This project is part of AKAH’s wider collaboration with leading academic institutions and architectural firms to apply and adapt its urban and rural habitat planning practices to a range of settlement scales in developing countries. Previous studios in collaboration with the Massachusetts Institute of Technology focused on sites in India (Chitrawad, Gujarat), assessing village development planning, and Tajikistan (Basid, Gorno-Badakhshan Autonomous Oblast; in collaboration with Kennedy & Violich Architecture Ltd. and selected for the 2021 Venice Biennale), assessing relocation planning with 3D mapping, and drone imagery. While previous studios involved intensive fieldwork, the global pandemic demanded a virtual approach for this year’s studio which created an opportunity to focus on a particularly challenging site and test a remote approach to Habitat Planning.
Through collaboration with the Ministry of Urban Planning of Afghanistan, the studio brings national and international urban planning best practices and perspectives to a remote but dynamic region of Afghanistan and promotes intellectual exchange to build the body of knowledge of urban planning, particularly for smaller settlements. The studio incorporates government aspirations for critical infrastructure such as student housing, shared sports facilities and an airport, as well as solutions to address ecological extremes, interconnectivity between villages and sustainable access to water.
The studio blends international and local practices to develop a context appropriate, virtual approach to planning. Students researched model cities and resilient systems and are undertaking a range of analyses from spatial ethnographies to mapping critical corridors, transit networks and water basins. AKAH in Afghanistan is providing access to stakeholders and data on the ground as well as technical expertise on resilient construction, local materials, habitat planning and local building practices. To provide additional local context and promote knowledge sharing, Harvard students are paired with architecture and urban planning students from the University of Kabul. Ahmad Irshan Qiam, an architecture student from Kabul University, paired with a GSD student doing an ethnographic study of Ishkashim, said that the “buddy system has been beneficial for both sides, it helped to broaden my horizons and transformed difficulty into opportunity”. Other local partners include: the Ministry of Urban Development and Land, the Directorate of Urban Development and Land of Badakhshan, the Municipality of Ishkashim, and the District Governor of Ishkashim.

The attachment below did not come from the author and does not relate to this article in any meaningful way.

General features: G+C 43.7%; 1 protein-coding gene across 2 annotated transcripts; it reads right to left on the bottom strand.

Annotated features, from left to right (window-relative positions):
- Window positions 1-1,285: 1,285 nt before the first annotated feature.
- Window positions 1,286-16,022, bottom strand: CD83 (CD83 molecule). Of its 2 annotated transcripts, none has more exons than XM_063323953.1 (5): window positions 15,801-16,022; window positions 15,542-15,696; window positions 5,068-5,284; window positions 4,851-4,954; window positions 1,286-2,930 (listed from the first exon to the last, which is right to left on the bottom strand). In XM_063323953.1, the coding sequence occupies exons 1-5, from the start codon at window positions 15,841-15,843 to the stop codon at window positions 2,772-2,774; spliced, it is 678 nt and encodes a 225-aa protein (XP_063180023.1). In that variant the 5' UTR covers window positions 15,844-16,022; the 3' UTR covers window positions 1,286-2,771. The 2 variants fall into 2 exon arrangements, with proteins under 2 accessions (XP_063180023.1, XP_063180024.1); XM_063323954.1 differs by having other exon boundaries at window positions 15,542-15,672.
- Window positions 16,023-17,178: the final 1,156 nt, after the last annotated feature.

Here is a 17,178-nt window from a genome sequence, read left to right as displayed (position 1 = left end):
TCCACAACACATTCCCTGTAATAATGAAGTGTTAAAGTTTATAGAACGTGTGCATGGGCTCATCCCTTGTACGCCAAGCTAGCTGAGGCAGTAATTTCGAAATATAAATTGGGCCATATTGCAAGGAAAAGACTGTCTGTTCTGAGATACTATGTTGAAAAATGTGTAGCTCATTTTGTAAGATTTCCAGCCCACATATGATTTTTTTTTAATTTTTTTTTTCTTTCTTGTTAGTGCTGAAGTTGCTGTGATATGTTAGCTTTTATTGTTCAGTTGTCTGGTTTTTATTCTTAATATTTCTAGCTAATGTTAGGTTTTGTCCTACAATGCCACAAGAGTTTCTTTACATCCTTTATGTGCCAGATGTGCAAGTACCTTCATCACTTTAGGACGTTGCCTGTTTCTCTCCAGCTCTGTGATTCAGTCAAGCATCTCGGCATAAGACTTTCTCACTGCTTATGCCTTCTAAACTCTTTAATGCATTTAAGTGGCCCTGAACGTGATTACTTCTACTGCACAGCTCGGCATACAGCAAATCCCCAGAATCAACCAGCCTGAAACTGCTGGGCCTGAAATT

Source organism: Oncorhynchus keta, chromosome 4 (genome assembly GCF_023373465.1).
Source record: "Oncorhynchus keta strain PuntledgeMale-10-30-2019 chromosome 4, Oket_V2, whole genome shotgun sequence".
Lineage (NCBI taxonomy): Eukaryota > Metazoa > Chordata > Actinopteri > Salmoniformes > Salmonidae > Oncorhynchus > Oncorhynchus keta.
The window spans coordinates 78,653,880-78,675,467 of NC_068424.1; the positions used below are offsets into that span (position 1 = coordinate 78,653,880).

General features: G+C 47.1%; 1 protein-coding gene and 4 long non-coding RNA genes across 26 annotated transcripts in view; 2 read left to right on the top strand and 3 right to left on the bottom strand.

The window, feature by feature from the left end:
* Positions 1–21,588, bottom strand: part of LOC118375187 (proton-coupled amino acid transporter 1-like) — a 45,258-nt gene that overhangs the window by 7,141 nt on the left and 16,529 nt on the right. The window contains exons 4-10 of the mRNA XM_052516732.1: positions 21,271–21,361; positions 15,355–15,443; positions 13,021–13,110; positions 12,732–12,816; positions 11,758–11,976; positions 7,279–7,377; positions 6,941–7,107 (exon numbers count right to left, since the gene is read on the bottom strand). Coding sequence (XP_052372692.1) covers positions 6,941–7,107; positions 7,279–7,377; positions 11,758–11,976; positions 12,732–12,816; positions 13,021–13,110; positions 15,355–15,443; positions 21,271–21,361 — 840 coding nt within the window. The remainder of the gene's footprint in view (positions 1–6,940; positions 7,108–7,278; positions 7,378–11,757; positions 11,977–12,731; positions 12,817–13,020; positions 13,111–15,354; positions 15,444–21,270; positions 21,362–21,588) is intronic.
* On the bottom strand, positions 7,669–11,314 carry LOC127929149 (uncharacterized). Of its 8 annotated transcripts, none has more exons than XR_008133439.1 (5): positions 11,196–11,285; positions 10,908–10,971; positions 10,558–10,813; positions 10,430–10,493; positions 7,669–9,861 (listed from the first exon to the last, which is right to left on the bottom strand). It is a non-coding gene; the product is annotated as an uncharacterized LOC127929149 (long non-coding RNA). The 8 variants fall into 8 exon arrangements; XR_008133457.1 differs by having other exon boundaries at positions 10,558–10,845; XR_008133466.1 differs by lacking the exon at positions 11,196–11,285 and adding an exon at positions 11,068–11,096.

Charlotte Malterre-Barthes, Assistant Professor of Urban Design at Harvard GSD and co-instructor of the studio, says: “the course is embedded into appreciation for resilient architecture and planning practices in the region, such as Nuristani housing which is resistant to earthquakes, nomad lifestyles that are responsive to resources exhaustion, or even enclosed orchards as climatically intelligent solutions. Without romanticising harsh existing conditions, these best practices shed light on Afghanistan in a way that forces us to discuss what 'development' actually means, for who and by whom narratives of progress are conducted, and our role as designers in these processes.”
For more information about AKAH’s Habitat Planning activities see: https://www.akdn.org/video/aga-khan-agency-habitat-planning-opportunity.
For more information about the studio and an interview with co-instructor Professor Rahul Mehrotra please read: https://mittalsouthasiainstitute.harvard.edu/2020/10/rahul-mehrotra-extreme-urbanism-along-the-border-of-afghanistan/